It appeared that the real question posed was not who owns India, but who thinks they own India. This question can have many answers, some of which were proposed by the speaker in his talk, using the north/south paradigm. These started with the geographic north of India which has always imposed it's political hegemony on the south. While the presidentship of India has rested many times with those from the south, although C. Rajagopalachari, one the speaker's two distinguished grandfathers, had to yield his claim to the first presidentship to Dr. Rajendra Prasad, the north's claims to the prime ministership, the executive headship of the nation, have been consistent, with P. V. Narasimha Rao and K. Deve Gowda having been the two exceptions. The other exception to the rule, has been Kamaraj's astute stewardship of the country during the crucial transitions after the sad demises of Nehru and Shastri, one after the other. The north has also always been vocal about it's cultural presumptions and lack of knowledge about the south, especially that of the quite major distinctions between southern states. The south has been philosophical about these assumptions, which arise from the more basic assumption of ownership.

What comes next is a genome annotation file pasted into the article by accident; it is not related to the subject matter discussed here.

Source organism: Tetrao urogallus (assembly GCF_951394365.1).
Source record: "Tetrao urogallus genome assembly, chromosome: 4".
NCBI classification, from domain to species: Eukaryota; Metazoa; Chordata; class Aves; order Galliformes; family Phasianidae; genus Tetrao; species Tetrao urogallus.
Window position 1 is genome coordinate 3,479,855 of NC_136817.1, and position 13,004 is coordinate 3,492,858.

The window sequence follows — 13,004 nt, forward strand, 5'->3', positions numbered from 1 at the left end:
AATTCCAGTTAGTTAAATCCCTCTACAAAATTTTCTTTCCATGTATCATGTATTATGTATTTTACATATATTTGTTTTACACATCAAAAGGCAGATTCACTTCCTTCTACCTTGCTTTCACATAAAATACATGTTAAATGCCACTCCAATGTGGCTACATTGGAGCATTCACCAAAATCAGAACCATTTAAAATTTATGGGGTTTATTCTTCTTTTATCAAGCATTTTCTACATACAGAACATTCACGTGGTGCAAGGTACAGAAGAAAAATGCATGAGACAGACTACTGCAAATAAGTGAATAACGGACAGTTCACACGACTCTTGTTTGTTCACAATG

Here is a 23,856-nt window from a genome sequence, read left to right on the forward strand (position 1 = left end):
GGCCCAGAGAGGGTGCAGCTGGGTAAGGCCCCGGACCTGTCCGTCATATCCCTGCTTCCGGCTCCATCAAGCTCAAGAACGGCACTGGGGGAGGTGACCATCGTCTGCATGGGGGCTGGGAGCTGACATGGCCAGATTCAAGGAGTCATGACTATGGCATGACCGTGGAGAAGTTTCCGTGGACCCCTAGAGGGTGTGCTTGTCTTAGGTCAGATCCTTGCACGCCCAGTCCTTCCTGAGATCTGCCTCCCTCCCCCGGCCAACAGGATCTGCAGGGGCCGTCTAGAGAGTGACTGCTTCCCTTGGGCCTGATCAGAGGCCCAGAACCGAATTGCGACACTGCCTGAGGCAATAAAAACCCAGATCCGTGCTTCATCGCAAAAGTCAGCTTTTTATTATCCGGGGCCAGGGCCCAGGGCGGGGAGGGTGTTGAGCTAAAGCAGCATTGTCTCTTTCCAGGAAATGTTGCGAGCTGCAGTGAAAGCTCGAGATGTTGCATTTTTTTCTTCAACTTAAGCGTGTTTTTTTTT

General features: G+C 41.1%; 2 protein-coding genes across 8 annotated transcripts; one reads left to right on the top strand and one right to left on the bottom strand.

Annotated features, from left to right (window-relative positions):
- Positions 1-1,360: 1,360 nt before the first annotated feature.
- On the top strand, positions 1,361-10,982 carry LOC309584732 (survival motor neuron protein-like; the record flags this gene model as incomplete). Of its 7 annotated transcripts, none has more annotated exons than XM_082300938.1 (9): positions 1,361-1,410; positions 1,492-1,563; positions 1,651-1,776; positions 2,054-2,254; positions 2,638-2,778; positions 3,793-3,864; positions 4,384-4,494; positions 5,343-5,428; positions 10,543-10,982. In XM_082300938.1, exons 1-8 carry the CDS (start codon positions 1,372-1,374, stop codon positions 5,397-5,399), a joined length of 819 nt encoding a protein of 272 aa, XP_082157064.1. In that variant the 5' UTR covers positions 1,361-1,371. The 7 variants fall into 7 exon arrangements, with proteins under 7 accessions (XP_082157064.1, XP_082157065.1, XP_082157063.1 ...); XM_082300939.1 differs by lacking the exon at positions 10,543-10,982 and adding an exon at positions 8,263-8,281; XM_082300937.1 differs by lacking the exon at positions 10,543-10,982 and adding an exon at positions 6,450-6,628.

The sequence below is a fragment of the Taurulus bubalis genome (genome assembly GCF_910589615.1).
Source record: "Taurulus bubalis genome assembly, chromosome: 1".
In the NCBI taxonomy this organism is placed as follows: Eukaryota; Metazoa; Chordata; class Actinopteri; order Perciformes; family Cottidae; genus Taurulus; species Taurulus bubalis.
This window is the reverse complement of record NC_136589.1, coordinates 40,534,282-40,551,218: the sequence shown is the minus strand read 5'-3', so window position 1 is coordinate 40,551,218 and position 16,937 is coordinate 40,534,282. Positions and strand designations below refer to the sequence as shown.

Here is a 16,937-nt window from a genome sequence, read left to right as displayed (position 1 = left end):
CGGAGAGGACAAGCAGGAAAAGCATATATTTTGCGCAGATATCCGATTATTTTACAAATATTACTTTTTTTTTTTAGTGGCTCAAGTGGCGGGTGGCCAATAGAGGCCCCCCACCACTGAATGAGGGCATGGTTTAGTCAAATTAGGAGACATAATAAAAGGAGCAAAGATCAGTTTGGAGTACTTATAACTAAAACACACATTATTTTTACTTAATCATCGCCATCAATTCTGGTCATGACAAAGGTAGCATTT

However, the geographic north and south are not the only north south divide! There's the techno-economic north and south divide as well. This north south divide exists both between nations and within nations, with the north's paternalistic assumption that the protection of it's own interests also contributes to the 'development' of the south, being remarkable for its convenience, and for the justification of its actions. A similar divide also exists between genders. It is not even necessary to state which is north here!
The speaker ended with a specific request to the academies. It's necessary to know who owns India (the people of India, it is clear). It is also necessary to know what India owns. The huge resources of India are well documented, especially by the Surveys of India, starting from the Survey of India from 1757, to the Geological Survey of India also started circa 1857, the Botanical and Zoological Surveys of India, and others. It would be well if the scientific academies took advantage of this knowledge, to opine on how this wealth could be used to maximally benefit its owners, the people. This request was an eye-opener, and we hope it will chart a direction for our scientific bodies.
This blog post is by Neelima Gupte and Sumathi Rao.